mid-15c., militari, "pertaining to or befitting soldiers; used, done, or brought about by soldiers," from Old French militaire (14c.) and directly from Latin militaris "of soldiers or war, of military service, warlike," from miles (genitive militis) "soldier," a word of unknown origin.
Perhaps ultimately from Etruscan, or else meaning "one who marches in a troop," and thus connected to Sanskrit melah "assembly," Greek homilos "assembled crowd, throng." De Vaan writes, "It is tempting to connect mīlia [pl.] 'thousand(s)', hence *mīli-it- 'who goes with/by the thousand' ...." Related: Militarily. Old English had militisc, from Latin.
Military police is from 1827. Military age, at which one becomes liable to military service, is by 1737. Military-industrial complex was coined 1961 in the farewell speech of U.S. president Dwight D. Eisenhower.
late 14c., "the highest faculty of the mind, capacity for comprehending general truths;" c. 1400, "faculty of understanding, comprehension," from Old French intelligence (12c.) and directly from Latin intelligentia, intellegentia "understanding, knowledge, power of discerning; art, skill, taste," from intelligentem (nominative intelligens) "discerning, appreciative," present participle of intelligere "to understand, comprehend, come to know," from assimilated form of inter "between" (see inter-) + legere "choose, pick out, read," from PIE root *leg- (1) "to collect, gather," with derivatives meaning "to speak (to 'pick out words')."
Meaning "superior understanding, sagacity, quality of being intelligent" is from early 15c. Sense of "information received or imparted, news" first recorded mid-15c., especially "secret information from spies" (1580s). Meaning "a being endowed with understanding or intelligence" is late 14c. Intelligence quotient first recorded 1921 (see I.Q.).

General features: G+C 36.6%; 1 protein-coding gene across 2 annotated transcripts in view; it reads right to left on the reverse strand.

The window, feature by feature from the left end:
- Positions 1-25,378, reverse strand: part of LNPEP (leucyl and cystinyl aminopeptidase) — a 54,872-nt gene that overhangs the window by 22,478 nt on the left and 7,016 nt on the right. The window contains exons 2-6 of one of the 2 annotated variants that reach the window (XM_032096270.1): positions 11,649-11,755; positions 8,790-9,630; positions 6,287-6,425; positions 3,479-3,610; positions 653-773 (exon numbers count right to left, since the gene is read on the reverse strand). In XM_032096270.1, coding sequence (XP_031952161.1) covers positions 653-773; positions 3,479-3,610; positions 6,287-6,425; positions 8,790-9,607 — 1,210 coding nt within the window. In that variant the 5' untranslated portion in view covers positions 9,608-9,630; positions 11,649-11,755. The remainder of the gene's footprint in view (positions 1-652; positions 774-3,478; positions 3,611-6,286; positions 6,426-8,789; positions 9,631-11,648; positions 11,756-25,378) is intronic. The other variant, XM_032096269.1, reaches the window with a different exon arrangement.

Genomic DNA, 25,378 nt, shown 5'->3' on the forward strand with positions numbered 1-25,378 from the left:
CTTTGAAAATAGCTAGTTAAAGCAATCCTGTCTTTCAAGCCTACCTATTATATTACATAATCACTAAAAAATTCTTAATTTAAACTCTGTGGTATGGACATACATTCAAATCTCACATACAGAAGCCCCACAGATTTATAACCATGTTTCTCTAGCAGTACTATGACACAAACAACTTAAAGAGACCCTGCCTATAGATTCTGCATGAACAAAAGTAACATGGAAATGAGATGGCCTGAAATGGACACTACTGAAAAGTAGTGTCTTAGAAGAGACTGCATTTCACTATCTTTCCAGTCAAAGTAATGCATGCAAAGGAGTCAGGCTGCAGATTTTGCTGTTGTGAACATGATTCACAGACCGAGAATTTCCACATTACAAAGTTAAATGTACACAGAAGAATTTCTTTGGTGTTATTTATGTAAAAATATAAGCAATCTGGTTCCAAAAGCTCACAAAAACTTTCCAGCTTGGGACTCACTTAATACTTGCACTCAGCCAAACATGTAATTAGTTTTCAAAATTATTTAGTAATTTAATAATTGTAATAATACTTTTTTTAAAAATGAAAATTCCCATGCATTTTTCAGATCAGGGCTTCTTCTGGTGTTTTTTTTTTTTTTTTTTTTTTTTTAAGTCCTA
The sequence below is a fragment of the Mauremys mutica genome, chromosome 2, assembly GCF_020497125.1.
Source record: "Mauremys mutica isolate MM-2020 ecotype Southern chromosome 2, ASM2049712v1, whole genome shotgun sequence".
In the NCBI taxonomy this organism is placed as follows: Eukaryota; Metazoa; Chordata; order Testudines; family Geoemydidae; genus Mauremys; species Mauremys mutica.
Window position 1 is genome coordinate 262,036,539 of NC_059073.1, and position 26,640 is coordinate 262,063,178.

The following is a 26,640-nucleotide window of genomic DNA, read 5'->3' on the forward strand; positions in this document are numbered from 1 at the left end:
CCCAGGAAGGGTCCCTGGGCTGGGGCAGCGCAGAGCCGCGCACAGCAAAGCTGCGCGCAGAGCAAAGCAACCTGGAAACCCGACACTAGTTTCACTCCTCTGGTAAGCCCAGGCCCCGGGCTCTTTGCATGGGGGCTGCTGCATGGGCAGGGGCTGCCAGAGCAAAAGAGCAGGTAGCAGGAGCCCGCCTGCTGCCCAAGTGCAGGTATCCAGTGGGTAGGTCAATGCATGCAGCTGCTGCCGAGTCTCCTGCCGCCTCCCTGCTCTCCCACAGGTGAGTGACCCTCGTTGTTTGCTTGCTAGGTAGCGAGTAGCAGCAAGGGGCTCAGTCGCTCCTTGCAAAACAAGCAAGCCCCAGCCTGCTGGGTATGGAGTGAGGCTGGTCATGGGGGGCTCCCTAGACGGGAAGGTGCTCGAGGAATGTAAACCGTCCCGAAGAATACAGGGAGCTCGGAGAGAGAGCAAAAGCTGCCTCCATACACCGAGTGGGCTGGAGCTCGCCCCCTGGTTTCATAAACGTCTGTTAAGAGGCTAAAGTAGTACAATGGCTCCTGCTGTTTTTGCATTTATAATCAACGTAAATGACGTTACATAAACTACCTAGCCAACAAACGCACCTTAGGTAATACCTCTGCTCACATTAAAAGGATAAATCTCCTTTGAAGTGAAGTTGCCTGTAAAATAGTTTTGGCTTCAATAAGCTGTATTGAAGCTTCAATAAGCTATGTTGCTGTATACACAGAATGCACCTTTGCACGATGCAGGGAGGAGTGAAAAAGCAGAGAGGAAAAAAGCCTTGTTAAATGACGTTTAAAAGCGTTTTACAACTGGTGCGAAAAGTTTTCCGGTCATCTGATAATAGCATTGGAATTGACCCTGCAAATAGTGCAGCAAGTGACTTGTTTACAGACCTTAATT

"soldiers generally," 1757, from military (adj.); commonly only with the definite article. Earlier, "a military man" (1736).
1939, from abbreviation of Military Intelligence, followed by the department number.
intelligence test, first published 1916 as a revision and extension of the Binet-Simon intelligence tests, from Stanford University (California, U.S.) + the name of French psychologist Alfred Binet, who devised the attempt at a scientific measurement of intelligence.
"intellect, intelligence," 1820, from Greek noēsis "intelligence, thought," from noein "to see, perceive, have mental perception," from noos "mind, thought" which is of uncertain origin.
"the intellectual class collectively," 1905, from Russian intelligyentsiya, from Latin intelligentia "intelligence" (see intelligence). Perhaps via Italian intelligenzia.
1922, abbreviation of intelligence quotient, a 1921 translation of German Intelligenz-quotient, coined 1912 by German psychologist William L. Stern.
Intelligence is a general capacity of an individual consciously to adjust his thinking to new requirements: it is general mental adaptability to new problems and conditions of life. [Stern, "The Psychological Methods of Testing Intelligence," 1914]
Earlier, i.q. was an abbreviation of Latin idem quod "the same as."
1580s, "spy, informant," agent noun from intelligence. Perhaps modeled on French intelligencier or Italian intelligentiere. Meaning "bringer of news, one who conveys intelligence" is from 1630s; as a newspaper name from 1640s.